All Publications

  • The spatial structure of electrostatically forced Faraday waves JOURNAL OF FLUID MECHANICS Dehe, S., Hartmann, M., Bandopadhyay, A., Hardt, S. 2022; 939
  • Deformation modes of an oil-water interface under a local electric field: From Taylor cones to surface dimples PHYSICAL REVIEW FLUIDS Dehe, S., Hardt, S. 2021; 6 (12)
  • Hydrodynamic dispersion in Hele-Shaw flows with inhomogeneous wall boundary conditions JOURNAL OF FLUID MECHANICS Dehe, S., Rehm, I., Hardt, S. 2021; 925
  • Intermediate States of Wetting on Hierarchical Superhydrophobic Surfaces LANGMUIR Rofman, B., Dehe, S., Frumkin, V., Hardt, S., Bercovici, M. 2020; 36 (20): 5517-5523


    Wetting transition on superhydrophobic surfaces is commonly described as an abrupt jump between two stable states-either from Cassie to Wenzel for nonhierarchical surfaces or from Cassie to nano-Cassie on hierarchical surfaces. We here experimentally study the electrowetting of hierarchical superhydrophobic surfaces composed of multiple length scales by imaging the light reflections from the gas-liquid interface. We present the existence of a continuous set of intermediate states of wetting through which the gas-liquid interface transitions under a continuously increasing external forcing. This transition is partially reversible and is limited only by localized Cassie to Wenzel transitions at nanodefects in the structure. In addition, we show that even a surface containing many localized wetted regions can still exhibit extremely low contact angle hysteresis, thus remaining useful for many heat transfer and self-cleaning applications. Expanding the classical definition of the Cassie state in the context of hierarchical surfaces, from a single state to a continuum of metastable states ranging from the centimeter to the nanometer scale, is important for a better description of the slip properties of superhydrophobic surfaces and provides new considerations for their effective design.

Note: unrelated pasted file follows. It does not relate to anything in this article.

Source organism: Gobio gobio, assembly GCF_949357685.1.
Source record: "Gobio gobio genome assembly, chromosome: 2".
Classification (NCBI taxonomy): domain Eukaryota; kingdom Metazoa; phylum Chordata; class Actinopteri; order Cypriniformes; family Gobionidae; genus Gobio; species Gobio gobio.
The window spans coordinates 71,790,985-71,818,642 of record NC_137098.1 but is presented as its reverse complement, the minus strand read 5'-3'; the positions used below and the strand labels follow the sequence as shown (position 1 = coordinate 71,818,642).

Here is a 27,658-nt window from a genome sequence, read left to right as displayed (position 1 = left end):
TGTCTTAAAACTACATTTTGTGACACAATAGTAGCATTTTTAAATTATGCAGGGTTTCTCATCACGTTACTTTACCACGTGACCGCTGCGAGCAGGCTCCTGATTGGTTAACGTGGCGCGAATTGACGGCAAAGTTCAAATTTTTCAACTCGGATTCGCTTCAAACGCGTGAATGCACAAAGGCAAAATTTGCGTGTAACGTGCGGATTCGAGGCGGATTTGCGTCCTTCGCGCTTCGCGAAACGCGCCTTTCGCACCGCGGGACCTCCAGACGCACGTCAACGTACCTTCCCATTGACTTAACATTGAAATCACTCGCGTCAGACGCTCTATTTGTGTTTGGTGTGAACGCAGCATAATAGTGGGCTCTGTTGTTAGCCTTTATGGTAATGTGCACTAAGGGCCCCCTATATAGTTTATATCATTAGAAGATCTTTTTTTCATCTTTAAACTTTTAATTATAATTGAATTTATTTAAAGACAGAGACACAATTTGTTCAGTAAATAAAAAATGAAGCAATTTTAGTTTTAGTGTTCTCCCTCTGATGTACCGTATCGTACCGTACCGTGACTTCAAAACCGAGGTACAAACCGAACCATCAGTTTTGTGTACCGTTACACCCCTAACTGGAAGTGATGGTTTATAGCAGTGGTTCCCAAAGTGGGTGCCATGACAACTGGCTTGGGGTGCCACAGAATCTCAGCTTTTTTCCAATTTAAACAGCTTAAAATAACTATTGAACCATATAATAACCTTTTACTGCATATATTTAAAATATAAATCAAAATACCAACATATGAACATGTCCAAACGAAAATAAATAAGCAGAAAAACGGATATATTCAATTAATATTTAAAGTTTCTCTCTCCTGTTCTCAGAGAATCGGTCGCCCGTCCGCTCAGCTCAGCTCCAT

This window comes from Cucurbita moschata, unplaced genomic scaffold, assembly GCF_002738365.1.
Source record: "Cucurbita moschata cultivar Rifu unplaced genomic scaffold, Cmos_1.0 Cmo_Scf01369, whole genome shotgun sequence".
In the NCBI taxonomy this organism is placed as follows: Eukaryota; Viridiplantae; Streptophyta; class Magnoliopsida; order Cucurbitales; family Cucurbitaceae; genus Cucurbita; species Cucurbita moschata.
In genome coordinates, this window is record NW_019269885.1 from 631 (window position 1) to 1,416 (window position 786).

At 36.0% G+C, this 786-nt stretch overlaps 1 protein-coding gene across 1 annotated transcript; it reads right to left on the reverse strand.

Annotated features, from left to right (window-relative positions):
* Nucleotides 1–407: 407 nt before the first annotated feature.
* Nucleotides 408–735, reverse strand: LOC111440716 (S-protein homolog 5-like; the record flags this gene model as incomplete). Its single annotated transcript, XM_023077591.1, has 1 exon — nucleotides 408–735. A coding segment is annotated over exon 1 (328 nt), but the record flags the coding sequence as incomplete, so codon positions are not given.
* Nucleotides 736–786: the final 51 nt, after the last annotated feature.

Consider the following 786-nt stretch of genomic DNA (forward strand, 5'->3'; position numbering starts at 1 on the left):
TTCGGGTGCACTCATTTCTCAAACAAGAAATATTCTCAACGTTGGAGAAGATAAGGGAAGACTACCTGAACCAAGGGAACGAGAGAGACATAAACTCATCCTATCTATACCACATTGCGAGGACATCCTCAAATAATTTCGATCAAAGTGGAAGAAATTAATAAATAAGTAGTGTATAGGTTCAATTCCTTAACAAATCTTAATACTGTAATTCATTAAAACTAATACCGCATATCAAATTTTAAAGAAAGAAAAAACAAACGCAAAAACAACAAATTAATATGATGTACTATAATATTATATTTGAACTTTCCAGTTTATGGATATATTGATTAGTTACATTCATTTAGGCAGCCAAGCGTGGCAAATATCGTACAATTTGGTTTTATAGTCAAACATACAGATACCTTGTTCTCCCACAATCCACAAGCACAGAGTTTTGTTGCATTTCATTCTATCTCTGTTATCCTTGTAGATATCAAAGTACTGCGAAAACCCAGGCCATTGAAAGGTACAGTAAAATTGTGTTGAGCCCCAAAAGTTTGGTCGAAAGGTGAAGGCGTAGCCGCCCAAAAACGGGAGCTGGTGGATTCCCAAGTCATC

View details for DOI 10.1021/acs.langmuir.0c00499

    View details for Web of Science ID 000537681700005

    View details for PubMedID 32337996

  • Electro-osmotic flow enhancement over superhydrophobic surfaces PHYSICAL REVIEW FLUIDS Dehe, S., Rofman, B., Bercovici, M., Hardt, S. 2020; 5 (5)